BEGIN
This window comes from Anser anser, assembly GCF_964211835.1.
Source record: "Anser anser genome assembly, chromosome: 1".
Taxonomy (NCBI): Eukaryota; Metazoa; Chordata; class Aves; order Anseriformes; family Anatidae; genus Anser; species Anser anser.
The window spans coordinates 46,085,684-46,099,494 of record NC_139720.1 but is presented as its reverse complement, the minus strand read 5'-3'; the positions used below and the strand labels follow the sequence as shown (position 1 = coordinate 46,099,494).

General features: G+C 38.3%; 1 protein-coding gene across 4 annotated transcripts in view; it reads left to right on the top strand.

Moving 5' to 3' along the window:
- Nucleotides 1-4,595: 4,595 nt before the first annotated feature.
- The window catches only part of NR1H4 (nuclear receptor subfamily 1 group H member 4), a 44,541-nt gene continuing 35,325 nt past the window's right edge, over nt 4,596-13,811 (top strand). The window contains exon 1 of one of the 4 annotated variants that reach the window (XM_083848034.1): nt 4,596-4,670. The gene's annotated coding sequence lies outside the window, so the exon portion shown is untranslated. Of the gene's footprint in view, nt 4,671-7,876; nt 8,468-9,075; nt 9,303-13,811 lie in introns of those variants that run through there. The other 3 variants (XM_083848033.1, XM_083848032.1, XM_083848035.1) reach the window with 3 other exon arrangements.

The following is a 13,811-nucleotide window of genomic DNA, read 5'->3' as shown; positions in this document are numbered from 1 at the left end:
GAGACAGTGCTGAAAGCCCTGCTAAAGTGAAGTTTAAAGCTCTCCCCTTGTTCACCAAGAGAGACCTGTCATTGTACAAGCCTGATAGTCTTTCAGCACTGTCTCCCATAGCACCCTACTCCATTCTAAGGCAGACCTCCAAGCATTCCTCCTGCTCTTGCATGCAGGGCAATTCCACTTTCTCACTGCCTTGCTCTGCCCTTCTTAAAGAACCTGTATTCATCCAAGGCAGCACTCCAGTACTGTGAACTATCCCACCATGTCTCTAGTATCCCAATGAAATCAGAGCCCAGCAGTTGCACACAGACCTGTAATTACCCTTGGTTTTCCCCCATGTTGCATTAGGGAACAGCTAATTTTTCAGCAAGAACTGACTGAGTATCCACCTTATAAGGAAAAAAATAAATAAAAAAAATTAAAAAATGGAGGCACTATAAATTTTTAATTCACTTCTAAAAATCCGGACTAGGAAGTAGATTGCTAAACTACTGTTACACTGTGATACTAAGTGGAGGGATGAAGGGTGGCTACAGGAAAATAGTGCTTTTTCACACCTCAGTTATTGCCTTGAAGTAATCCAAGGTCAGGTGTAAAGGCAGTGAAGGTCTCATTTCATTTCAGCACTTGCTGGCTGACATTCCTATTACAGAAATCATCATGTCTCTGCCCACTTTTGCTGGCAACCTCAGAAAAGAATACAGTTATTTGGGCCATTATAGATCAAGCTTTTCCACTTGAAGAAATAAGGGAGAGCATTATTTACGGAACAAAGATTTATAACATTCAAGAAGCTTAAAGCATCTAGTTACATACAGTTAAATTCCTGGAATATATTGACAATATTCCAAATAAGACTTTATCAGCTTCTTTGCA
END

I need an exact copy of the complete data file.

This window comes from Anser anser, assembly GCF_964211835.1.
Source record: "Anser anser genome assembly, chromosome: 1".
Taxonomy (NCBI): Eukaryota; Metazoa; Chordata; class Aves; order Anseriformes; family Anatidae; genus Anser; species Anser anser.
The window spans coordinates 46,085,684-46,099,494 of record NC_139720.1 but is presented as its reverse complement, the minus strand read 5'-3'; the positions used below and the strand labels follow the sequence as shown (position 1 = coordinate 46,099,494).

General features: G+C 38.3%; 1 protein-coding gene across 4 annotated transcripts in view; it reads left to right on the top strand.

Moving 5' to 3' along the window:
- Nucleotides 1-4,595: 4,595 nt before the first annotated feature.
- The window catches only part of NR1H4 (nuclear receptor subfamily 1 group H member 4), a 44,541-nt gene continuing 35,325 nt past the window's right edge, over nt 4,596-13,811 (top strand). The window contains exon 1 of one of the 4 annotated variants that reach the window (XM_083848034.1): nt 4,596-4,670. The gene's annotated coding sequence lies outside the window, so the exon portion shown is untranslated. Of the gene's footprint in view, nt 4,671-7,876; nt 8,468-9,075; nt 9,303-13,811 lie in introns of those variants that run through there. The other 3 variants (XM_083848033.1, XM_083848032.1, XM_083848035.1) reach the window with 3 other exon arrangements.

The following is a 13,811-nucleotide window of genomic DNA, read 5'->3' as shown; positions in this document are numbered from 1 at the left end:
GAGACAGTGCTGAAAGCCCTGCTAAAGTGAAGTTTAAAGCTCTCCCCTTGTTCACCAAGAGAGACCTGTCATTGTACAAGCCTGATAGTCTTTCAGCACTGTCTCCCATAGCACCCTACTCCATTCTAAGGCAGACCTCCAAGCATTCCTCCTGCTCTTGCATGCAGGGCAATTCCACTTTCTCACTGCCTTGCTCTGCCCTTCTTAAAGAACCTGTATTCATCCAAGGCAGCACTCCAGTACTGTGAACTATCCCACCATGTCTCTAGTATCCCAATGAAATCAGAGCCCAGCAGTTGCACACAGACCTGTAATTACCCTTGGTTTTCCCCCATGTTGCATTAGGGAACAGCTAATTTTTCAGCAAGAACTGACTGAGTATCCACCTTATAAGGAAAAAAATAAATAAAAAAAATTAAAAAATGGAGGCACTATAAATTTTTAATTCACTTCTAAAAATCCGGACTAGGAAGTAGATTGCTAAACTACTGTTACACTGTGATACTAAGTGGAGGGATGAAGGGTGGCTACAGGAAAATAGTGCTTTTTCACACCTCAGTTATTGCCTTGAAGTAATCCAAGGTCAGGTGTAAAGGCAGTGAAGGTCTCATTTCATTTCAGCACTTGCTGGCTGACATTCCTATTACAGAAATCATCATGTCTCTGCCCACTTTTGCTGGCAACCTCAGAAAAGAATACAGTTATTTGGGCCATTATAGATCAAGCTTTTCCACTTGAAGAAATAAGGGAGAGCATTATTTACGGAACAAAGATTTATAACATTCAAGAAGCTTAAAGCATCTAGTTACATACAGTTAAATTCCTGGAATATATTGACAATATTCCAAATAAGACTTTATCAGCTTCTTTGCA